Reviews||

Jealousy by Catherine Millet

22nd Apr 2010

Jealousy The Other Life of Catherine M by Catherine Millet Cropped

Fast-forward several years, and Millet’s next book, Jealousy: The Other Life of Catherine M, has received similar mixed reviews. In it, Millet documents her discovery that her long-term partner, poet and novelist Jacques Henric, also had numerous other lovers. The resulting text is an uncomfortably dense, richly-textured tapestry documenting her systematic estrangement from Jacques and their previous daily routines.

By ruthlessly detailing her own emotional reactions, Jealousy becomes a commentary on the relationship between sex and sentimentality, societal stereotypes of adultery, romance and monogamy. She dissects the cultural and behavioural conventions associated with sexuality, and continuously returns to themes such as memory, disease, voyeurism, masturbation and the impact on identity of intimate relationships and secrecy within them.

As with with The Sexual Life…, Catherine’s writing style is analytical; she is acutely conscious of her emotional and physical responses to situations, and describes them with mechanical lucidity, even when the responses themselves are far from rational. She describes the anxiety, panic and insecurity provoked by her discovery of Jacques’ affairs (episodes she and Jacques collectively nickname ‘the crises’) in blank reportage, evoking a strange disconnection between the cold and clinical narrative tone and the accusations, paranoia and paralysis she recounts.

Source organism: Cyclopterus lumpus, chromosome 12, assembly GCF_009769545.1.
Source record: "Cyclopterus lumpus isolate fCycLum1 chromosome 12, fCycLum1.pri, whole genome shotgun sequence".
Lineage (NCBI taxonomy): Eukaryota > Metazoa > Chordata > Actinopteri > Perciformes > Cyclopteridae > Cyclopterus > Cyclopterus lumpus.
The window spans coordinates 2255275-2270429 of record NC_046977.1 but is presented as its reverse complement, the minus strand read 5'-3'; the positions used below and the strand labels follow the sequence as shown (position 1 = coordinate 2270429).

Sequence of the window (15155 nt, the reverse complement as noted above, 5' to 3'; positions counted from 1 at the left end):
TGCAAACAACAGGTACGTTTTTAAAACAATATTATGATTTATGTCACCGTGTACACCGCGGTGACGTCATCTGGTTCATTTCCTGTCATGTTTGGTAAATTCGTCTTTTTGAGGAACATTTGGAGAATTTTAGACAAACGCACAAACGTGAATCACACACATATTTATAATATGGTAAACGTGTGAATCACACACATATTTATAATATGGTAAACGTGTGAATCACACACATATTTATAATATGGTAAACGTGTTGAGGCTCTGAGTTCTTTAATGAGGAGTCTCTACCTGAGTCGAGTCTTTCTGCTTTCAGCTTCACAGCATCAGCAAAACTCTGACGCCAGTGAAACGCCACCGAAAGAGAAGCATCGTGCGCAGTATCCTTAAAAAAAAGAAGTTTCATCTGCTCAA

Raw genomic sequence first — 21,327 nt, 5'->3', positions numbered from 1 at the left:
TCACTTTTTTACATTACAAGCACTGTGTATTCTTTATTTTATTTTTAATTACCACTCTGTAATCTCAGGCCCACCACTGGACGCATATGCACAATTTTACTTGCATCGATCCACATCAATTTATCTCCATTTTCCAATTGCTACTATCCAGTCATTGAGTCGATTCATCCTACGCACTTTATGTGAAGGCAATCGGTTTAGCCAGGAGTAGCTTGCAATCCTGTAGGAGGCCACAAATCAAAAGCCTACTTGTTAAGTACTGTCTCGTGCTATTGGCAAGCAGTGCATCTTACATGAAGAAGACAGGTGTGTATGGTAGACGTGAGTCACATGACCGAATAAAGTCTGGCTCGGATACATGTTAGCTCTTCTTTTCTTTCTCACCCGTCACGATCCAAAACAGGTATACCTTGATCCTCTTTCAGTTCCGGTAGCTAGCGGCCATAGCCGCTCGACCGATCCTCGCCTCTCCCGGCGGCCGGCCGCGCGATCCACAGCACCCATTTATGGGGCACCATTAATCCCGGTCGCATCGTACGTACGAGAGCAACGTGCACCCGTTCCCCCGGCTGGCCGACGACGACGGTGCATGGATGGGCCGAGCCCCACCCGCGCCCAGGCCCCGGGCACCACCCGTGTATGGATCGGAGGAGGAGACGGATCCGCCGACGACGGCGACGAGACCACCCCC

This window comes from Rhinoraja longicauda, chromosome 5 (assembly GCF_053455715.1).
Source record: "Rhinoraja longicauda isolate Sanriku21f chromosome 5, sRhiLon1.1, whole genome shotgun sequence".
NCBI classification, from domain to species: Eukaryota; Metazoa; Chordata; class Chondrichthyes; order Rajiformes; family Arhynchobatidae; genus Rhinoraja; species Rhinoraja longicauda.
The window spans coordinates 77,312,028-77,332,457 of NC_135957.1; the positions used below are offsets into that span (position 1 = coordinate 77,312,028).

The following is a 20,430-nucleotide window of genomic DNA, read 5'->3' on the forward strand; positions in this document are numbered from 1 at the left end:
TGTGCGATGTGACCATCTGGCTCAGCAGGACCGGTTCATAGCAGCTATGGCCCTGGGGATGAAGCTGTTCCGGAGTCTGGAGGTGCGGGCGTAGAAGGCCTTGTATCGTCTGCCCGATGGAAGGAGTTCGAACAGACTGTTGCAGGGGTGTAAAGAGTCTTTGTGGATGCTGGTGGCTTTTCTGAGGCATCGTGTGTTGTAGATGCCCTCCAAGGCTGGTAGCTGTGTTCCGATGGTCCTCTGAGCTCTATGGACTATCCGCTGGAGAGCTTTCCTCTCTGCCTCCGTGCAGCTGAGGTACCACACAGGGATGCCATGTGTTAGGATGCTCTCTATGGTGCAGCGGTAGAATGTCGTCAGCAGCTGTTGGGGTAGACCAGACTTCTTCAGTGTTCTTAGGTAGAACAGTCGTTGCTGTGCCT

Although at times Jealousy smacks of tedious self-indulgence, overall it’s an engrossing (if occasionally irritating) insight into the mindset of one of France’s most intriguing female authors. Jealousy: The Other Life of Catherine M was published towards the end of 2009 by Serpent’s Tail. It’s £5.56, from Amazon.

Post by Jane Bradley

Comments

  • I enjoyed this astute review, especially as I was fortunate enough to meet Catherine Millet in Brighton when her first work was published. I was director of the Brighton Book Festival at the time and had invited her to appear, interviewed by the great Edmund White, her publisher Pete Ayrton acting as interpreter. (All this rather a lot of context for a very short story!) Catherine and I had lunch in the sunshine before her event and I found myself totally stymied about what to talk about. As she had revealed her most private feelings and actions in her book about her sex life any other topic seemed banal but that topic too – usually only discussed in most conversations once people know each other at least a bit – had been exhausted by her book. We only had a main course.

  • Jane Bradley says:

    Thanks for the anecdote, Peter, how was Edmund White? And what did you end up chatting about with Catherine? What is she like in real life?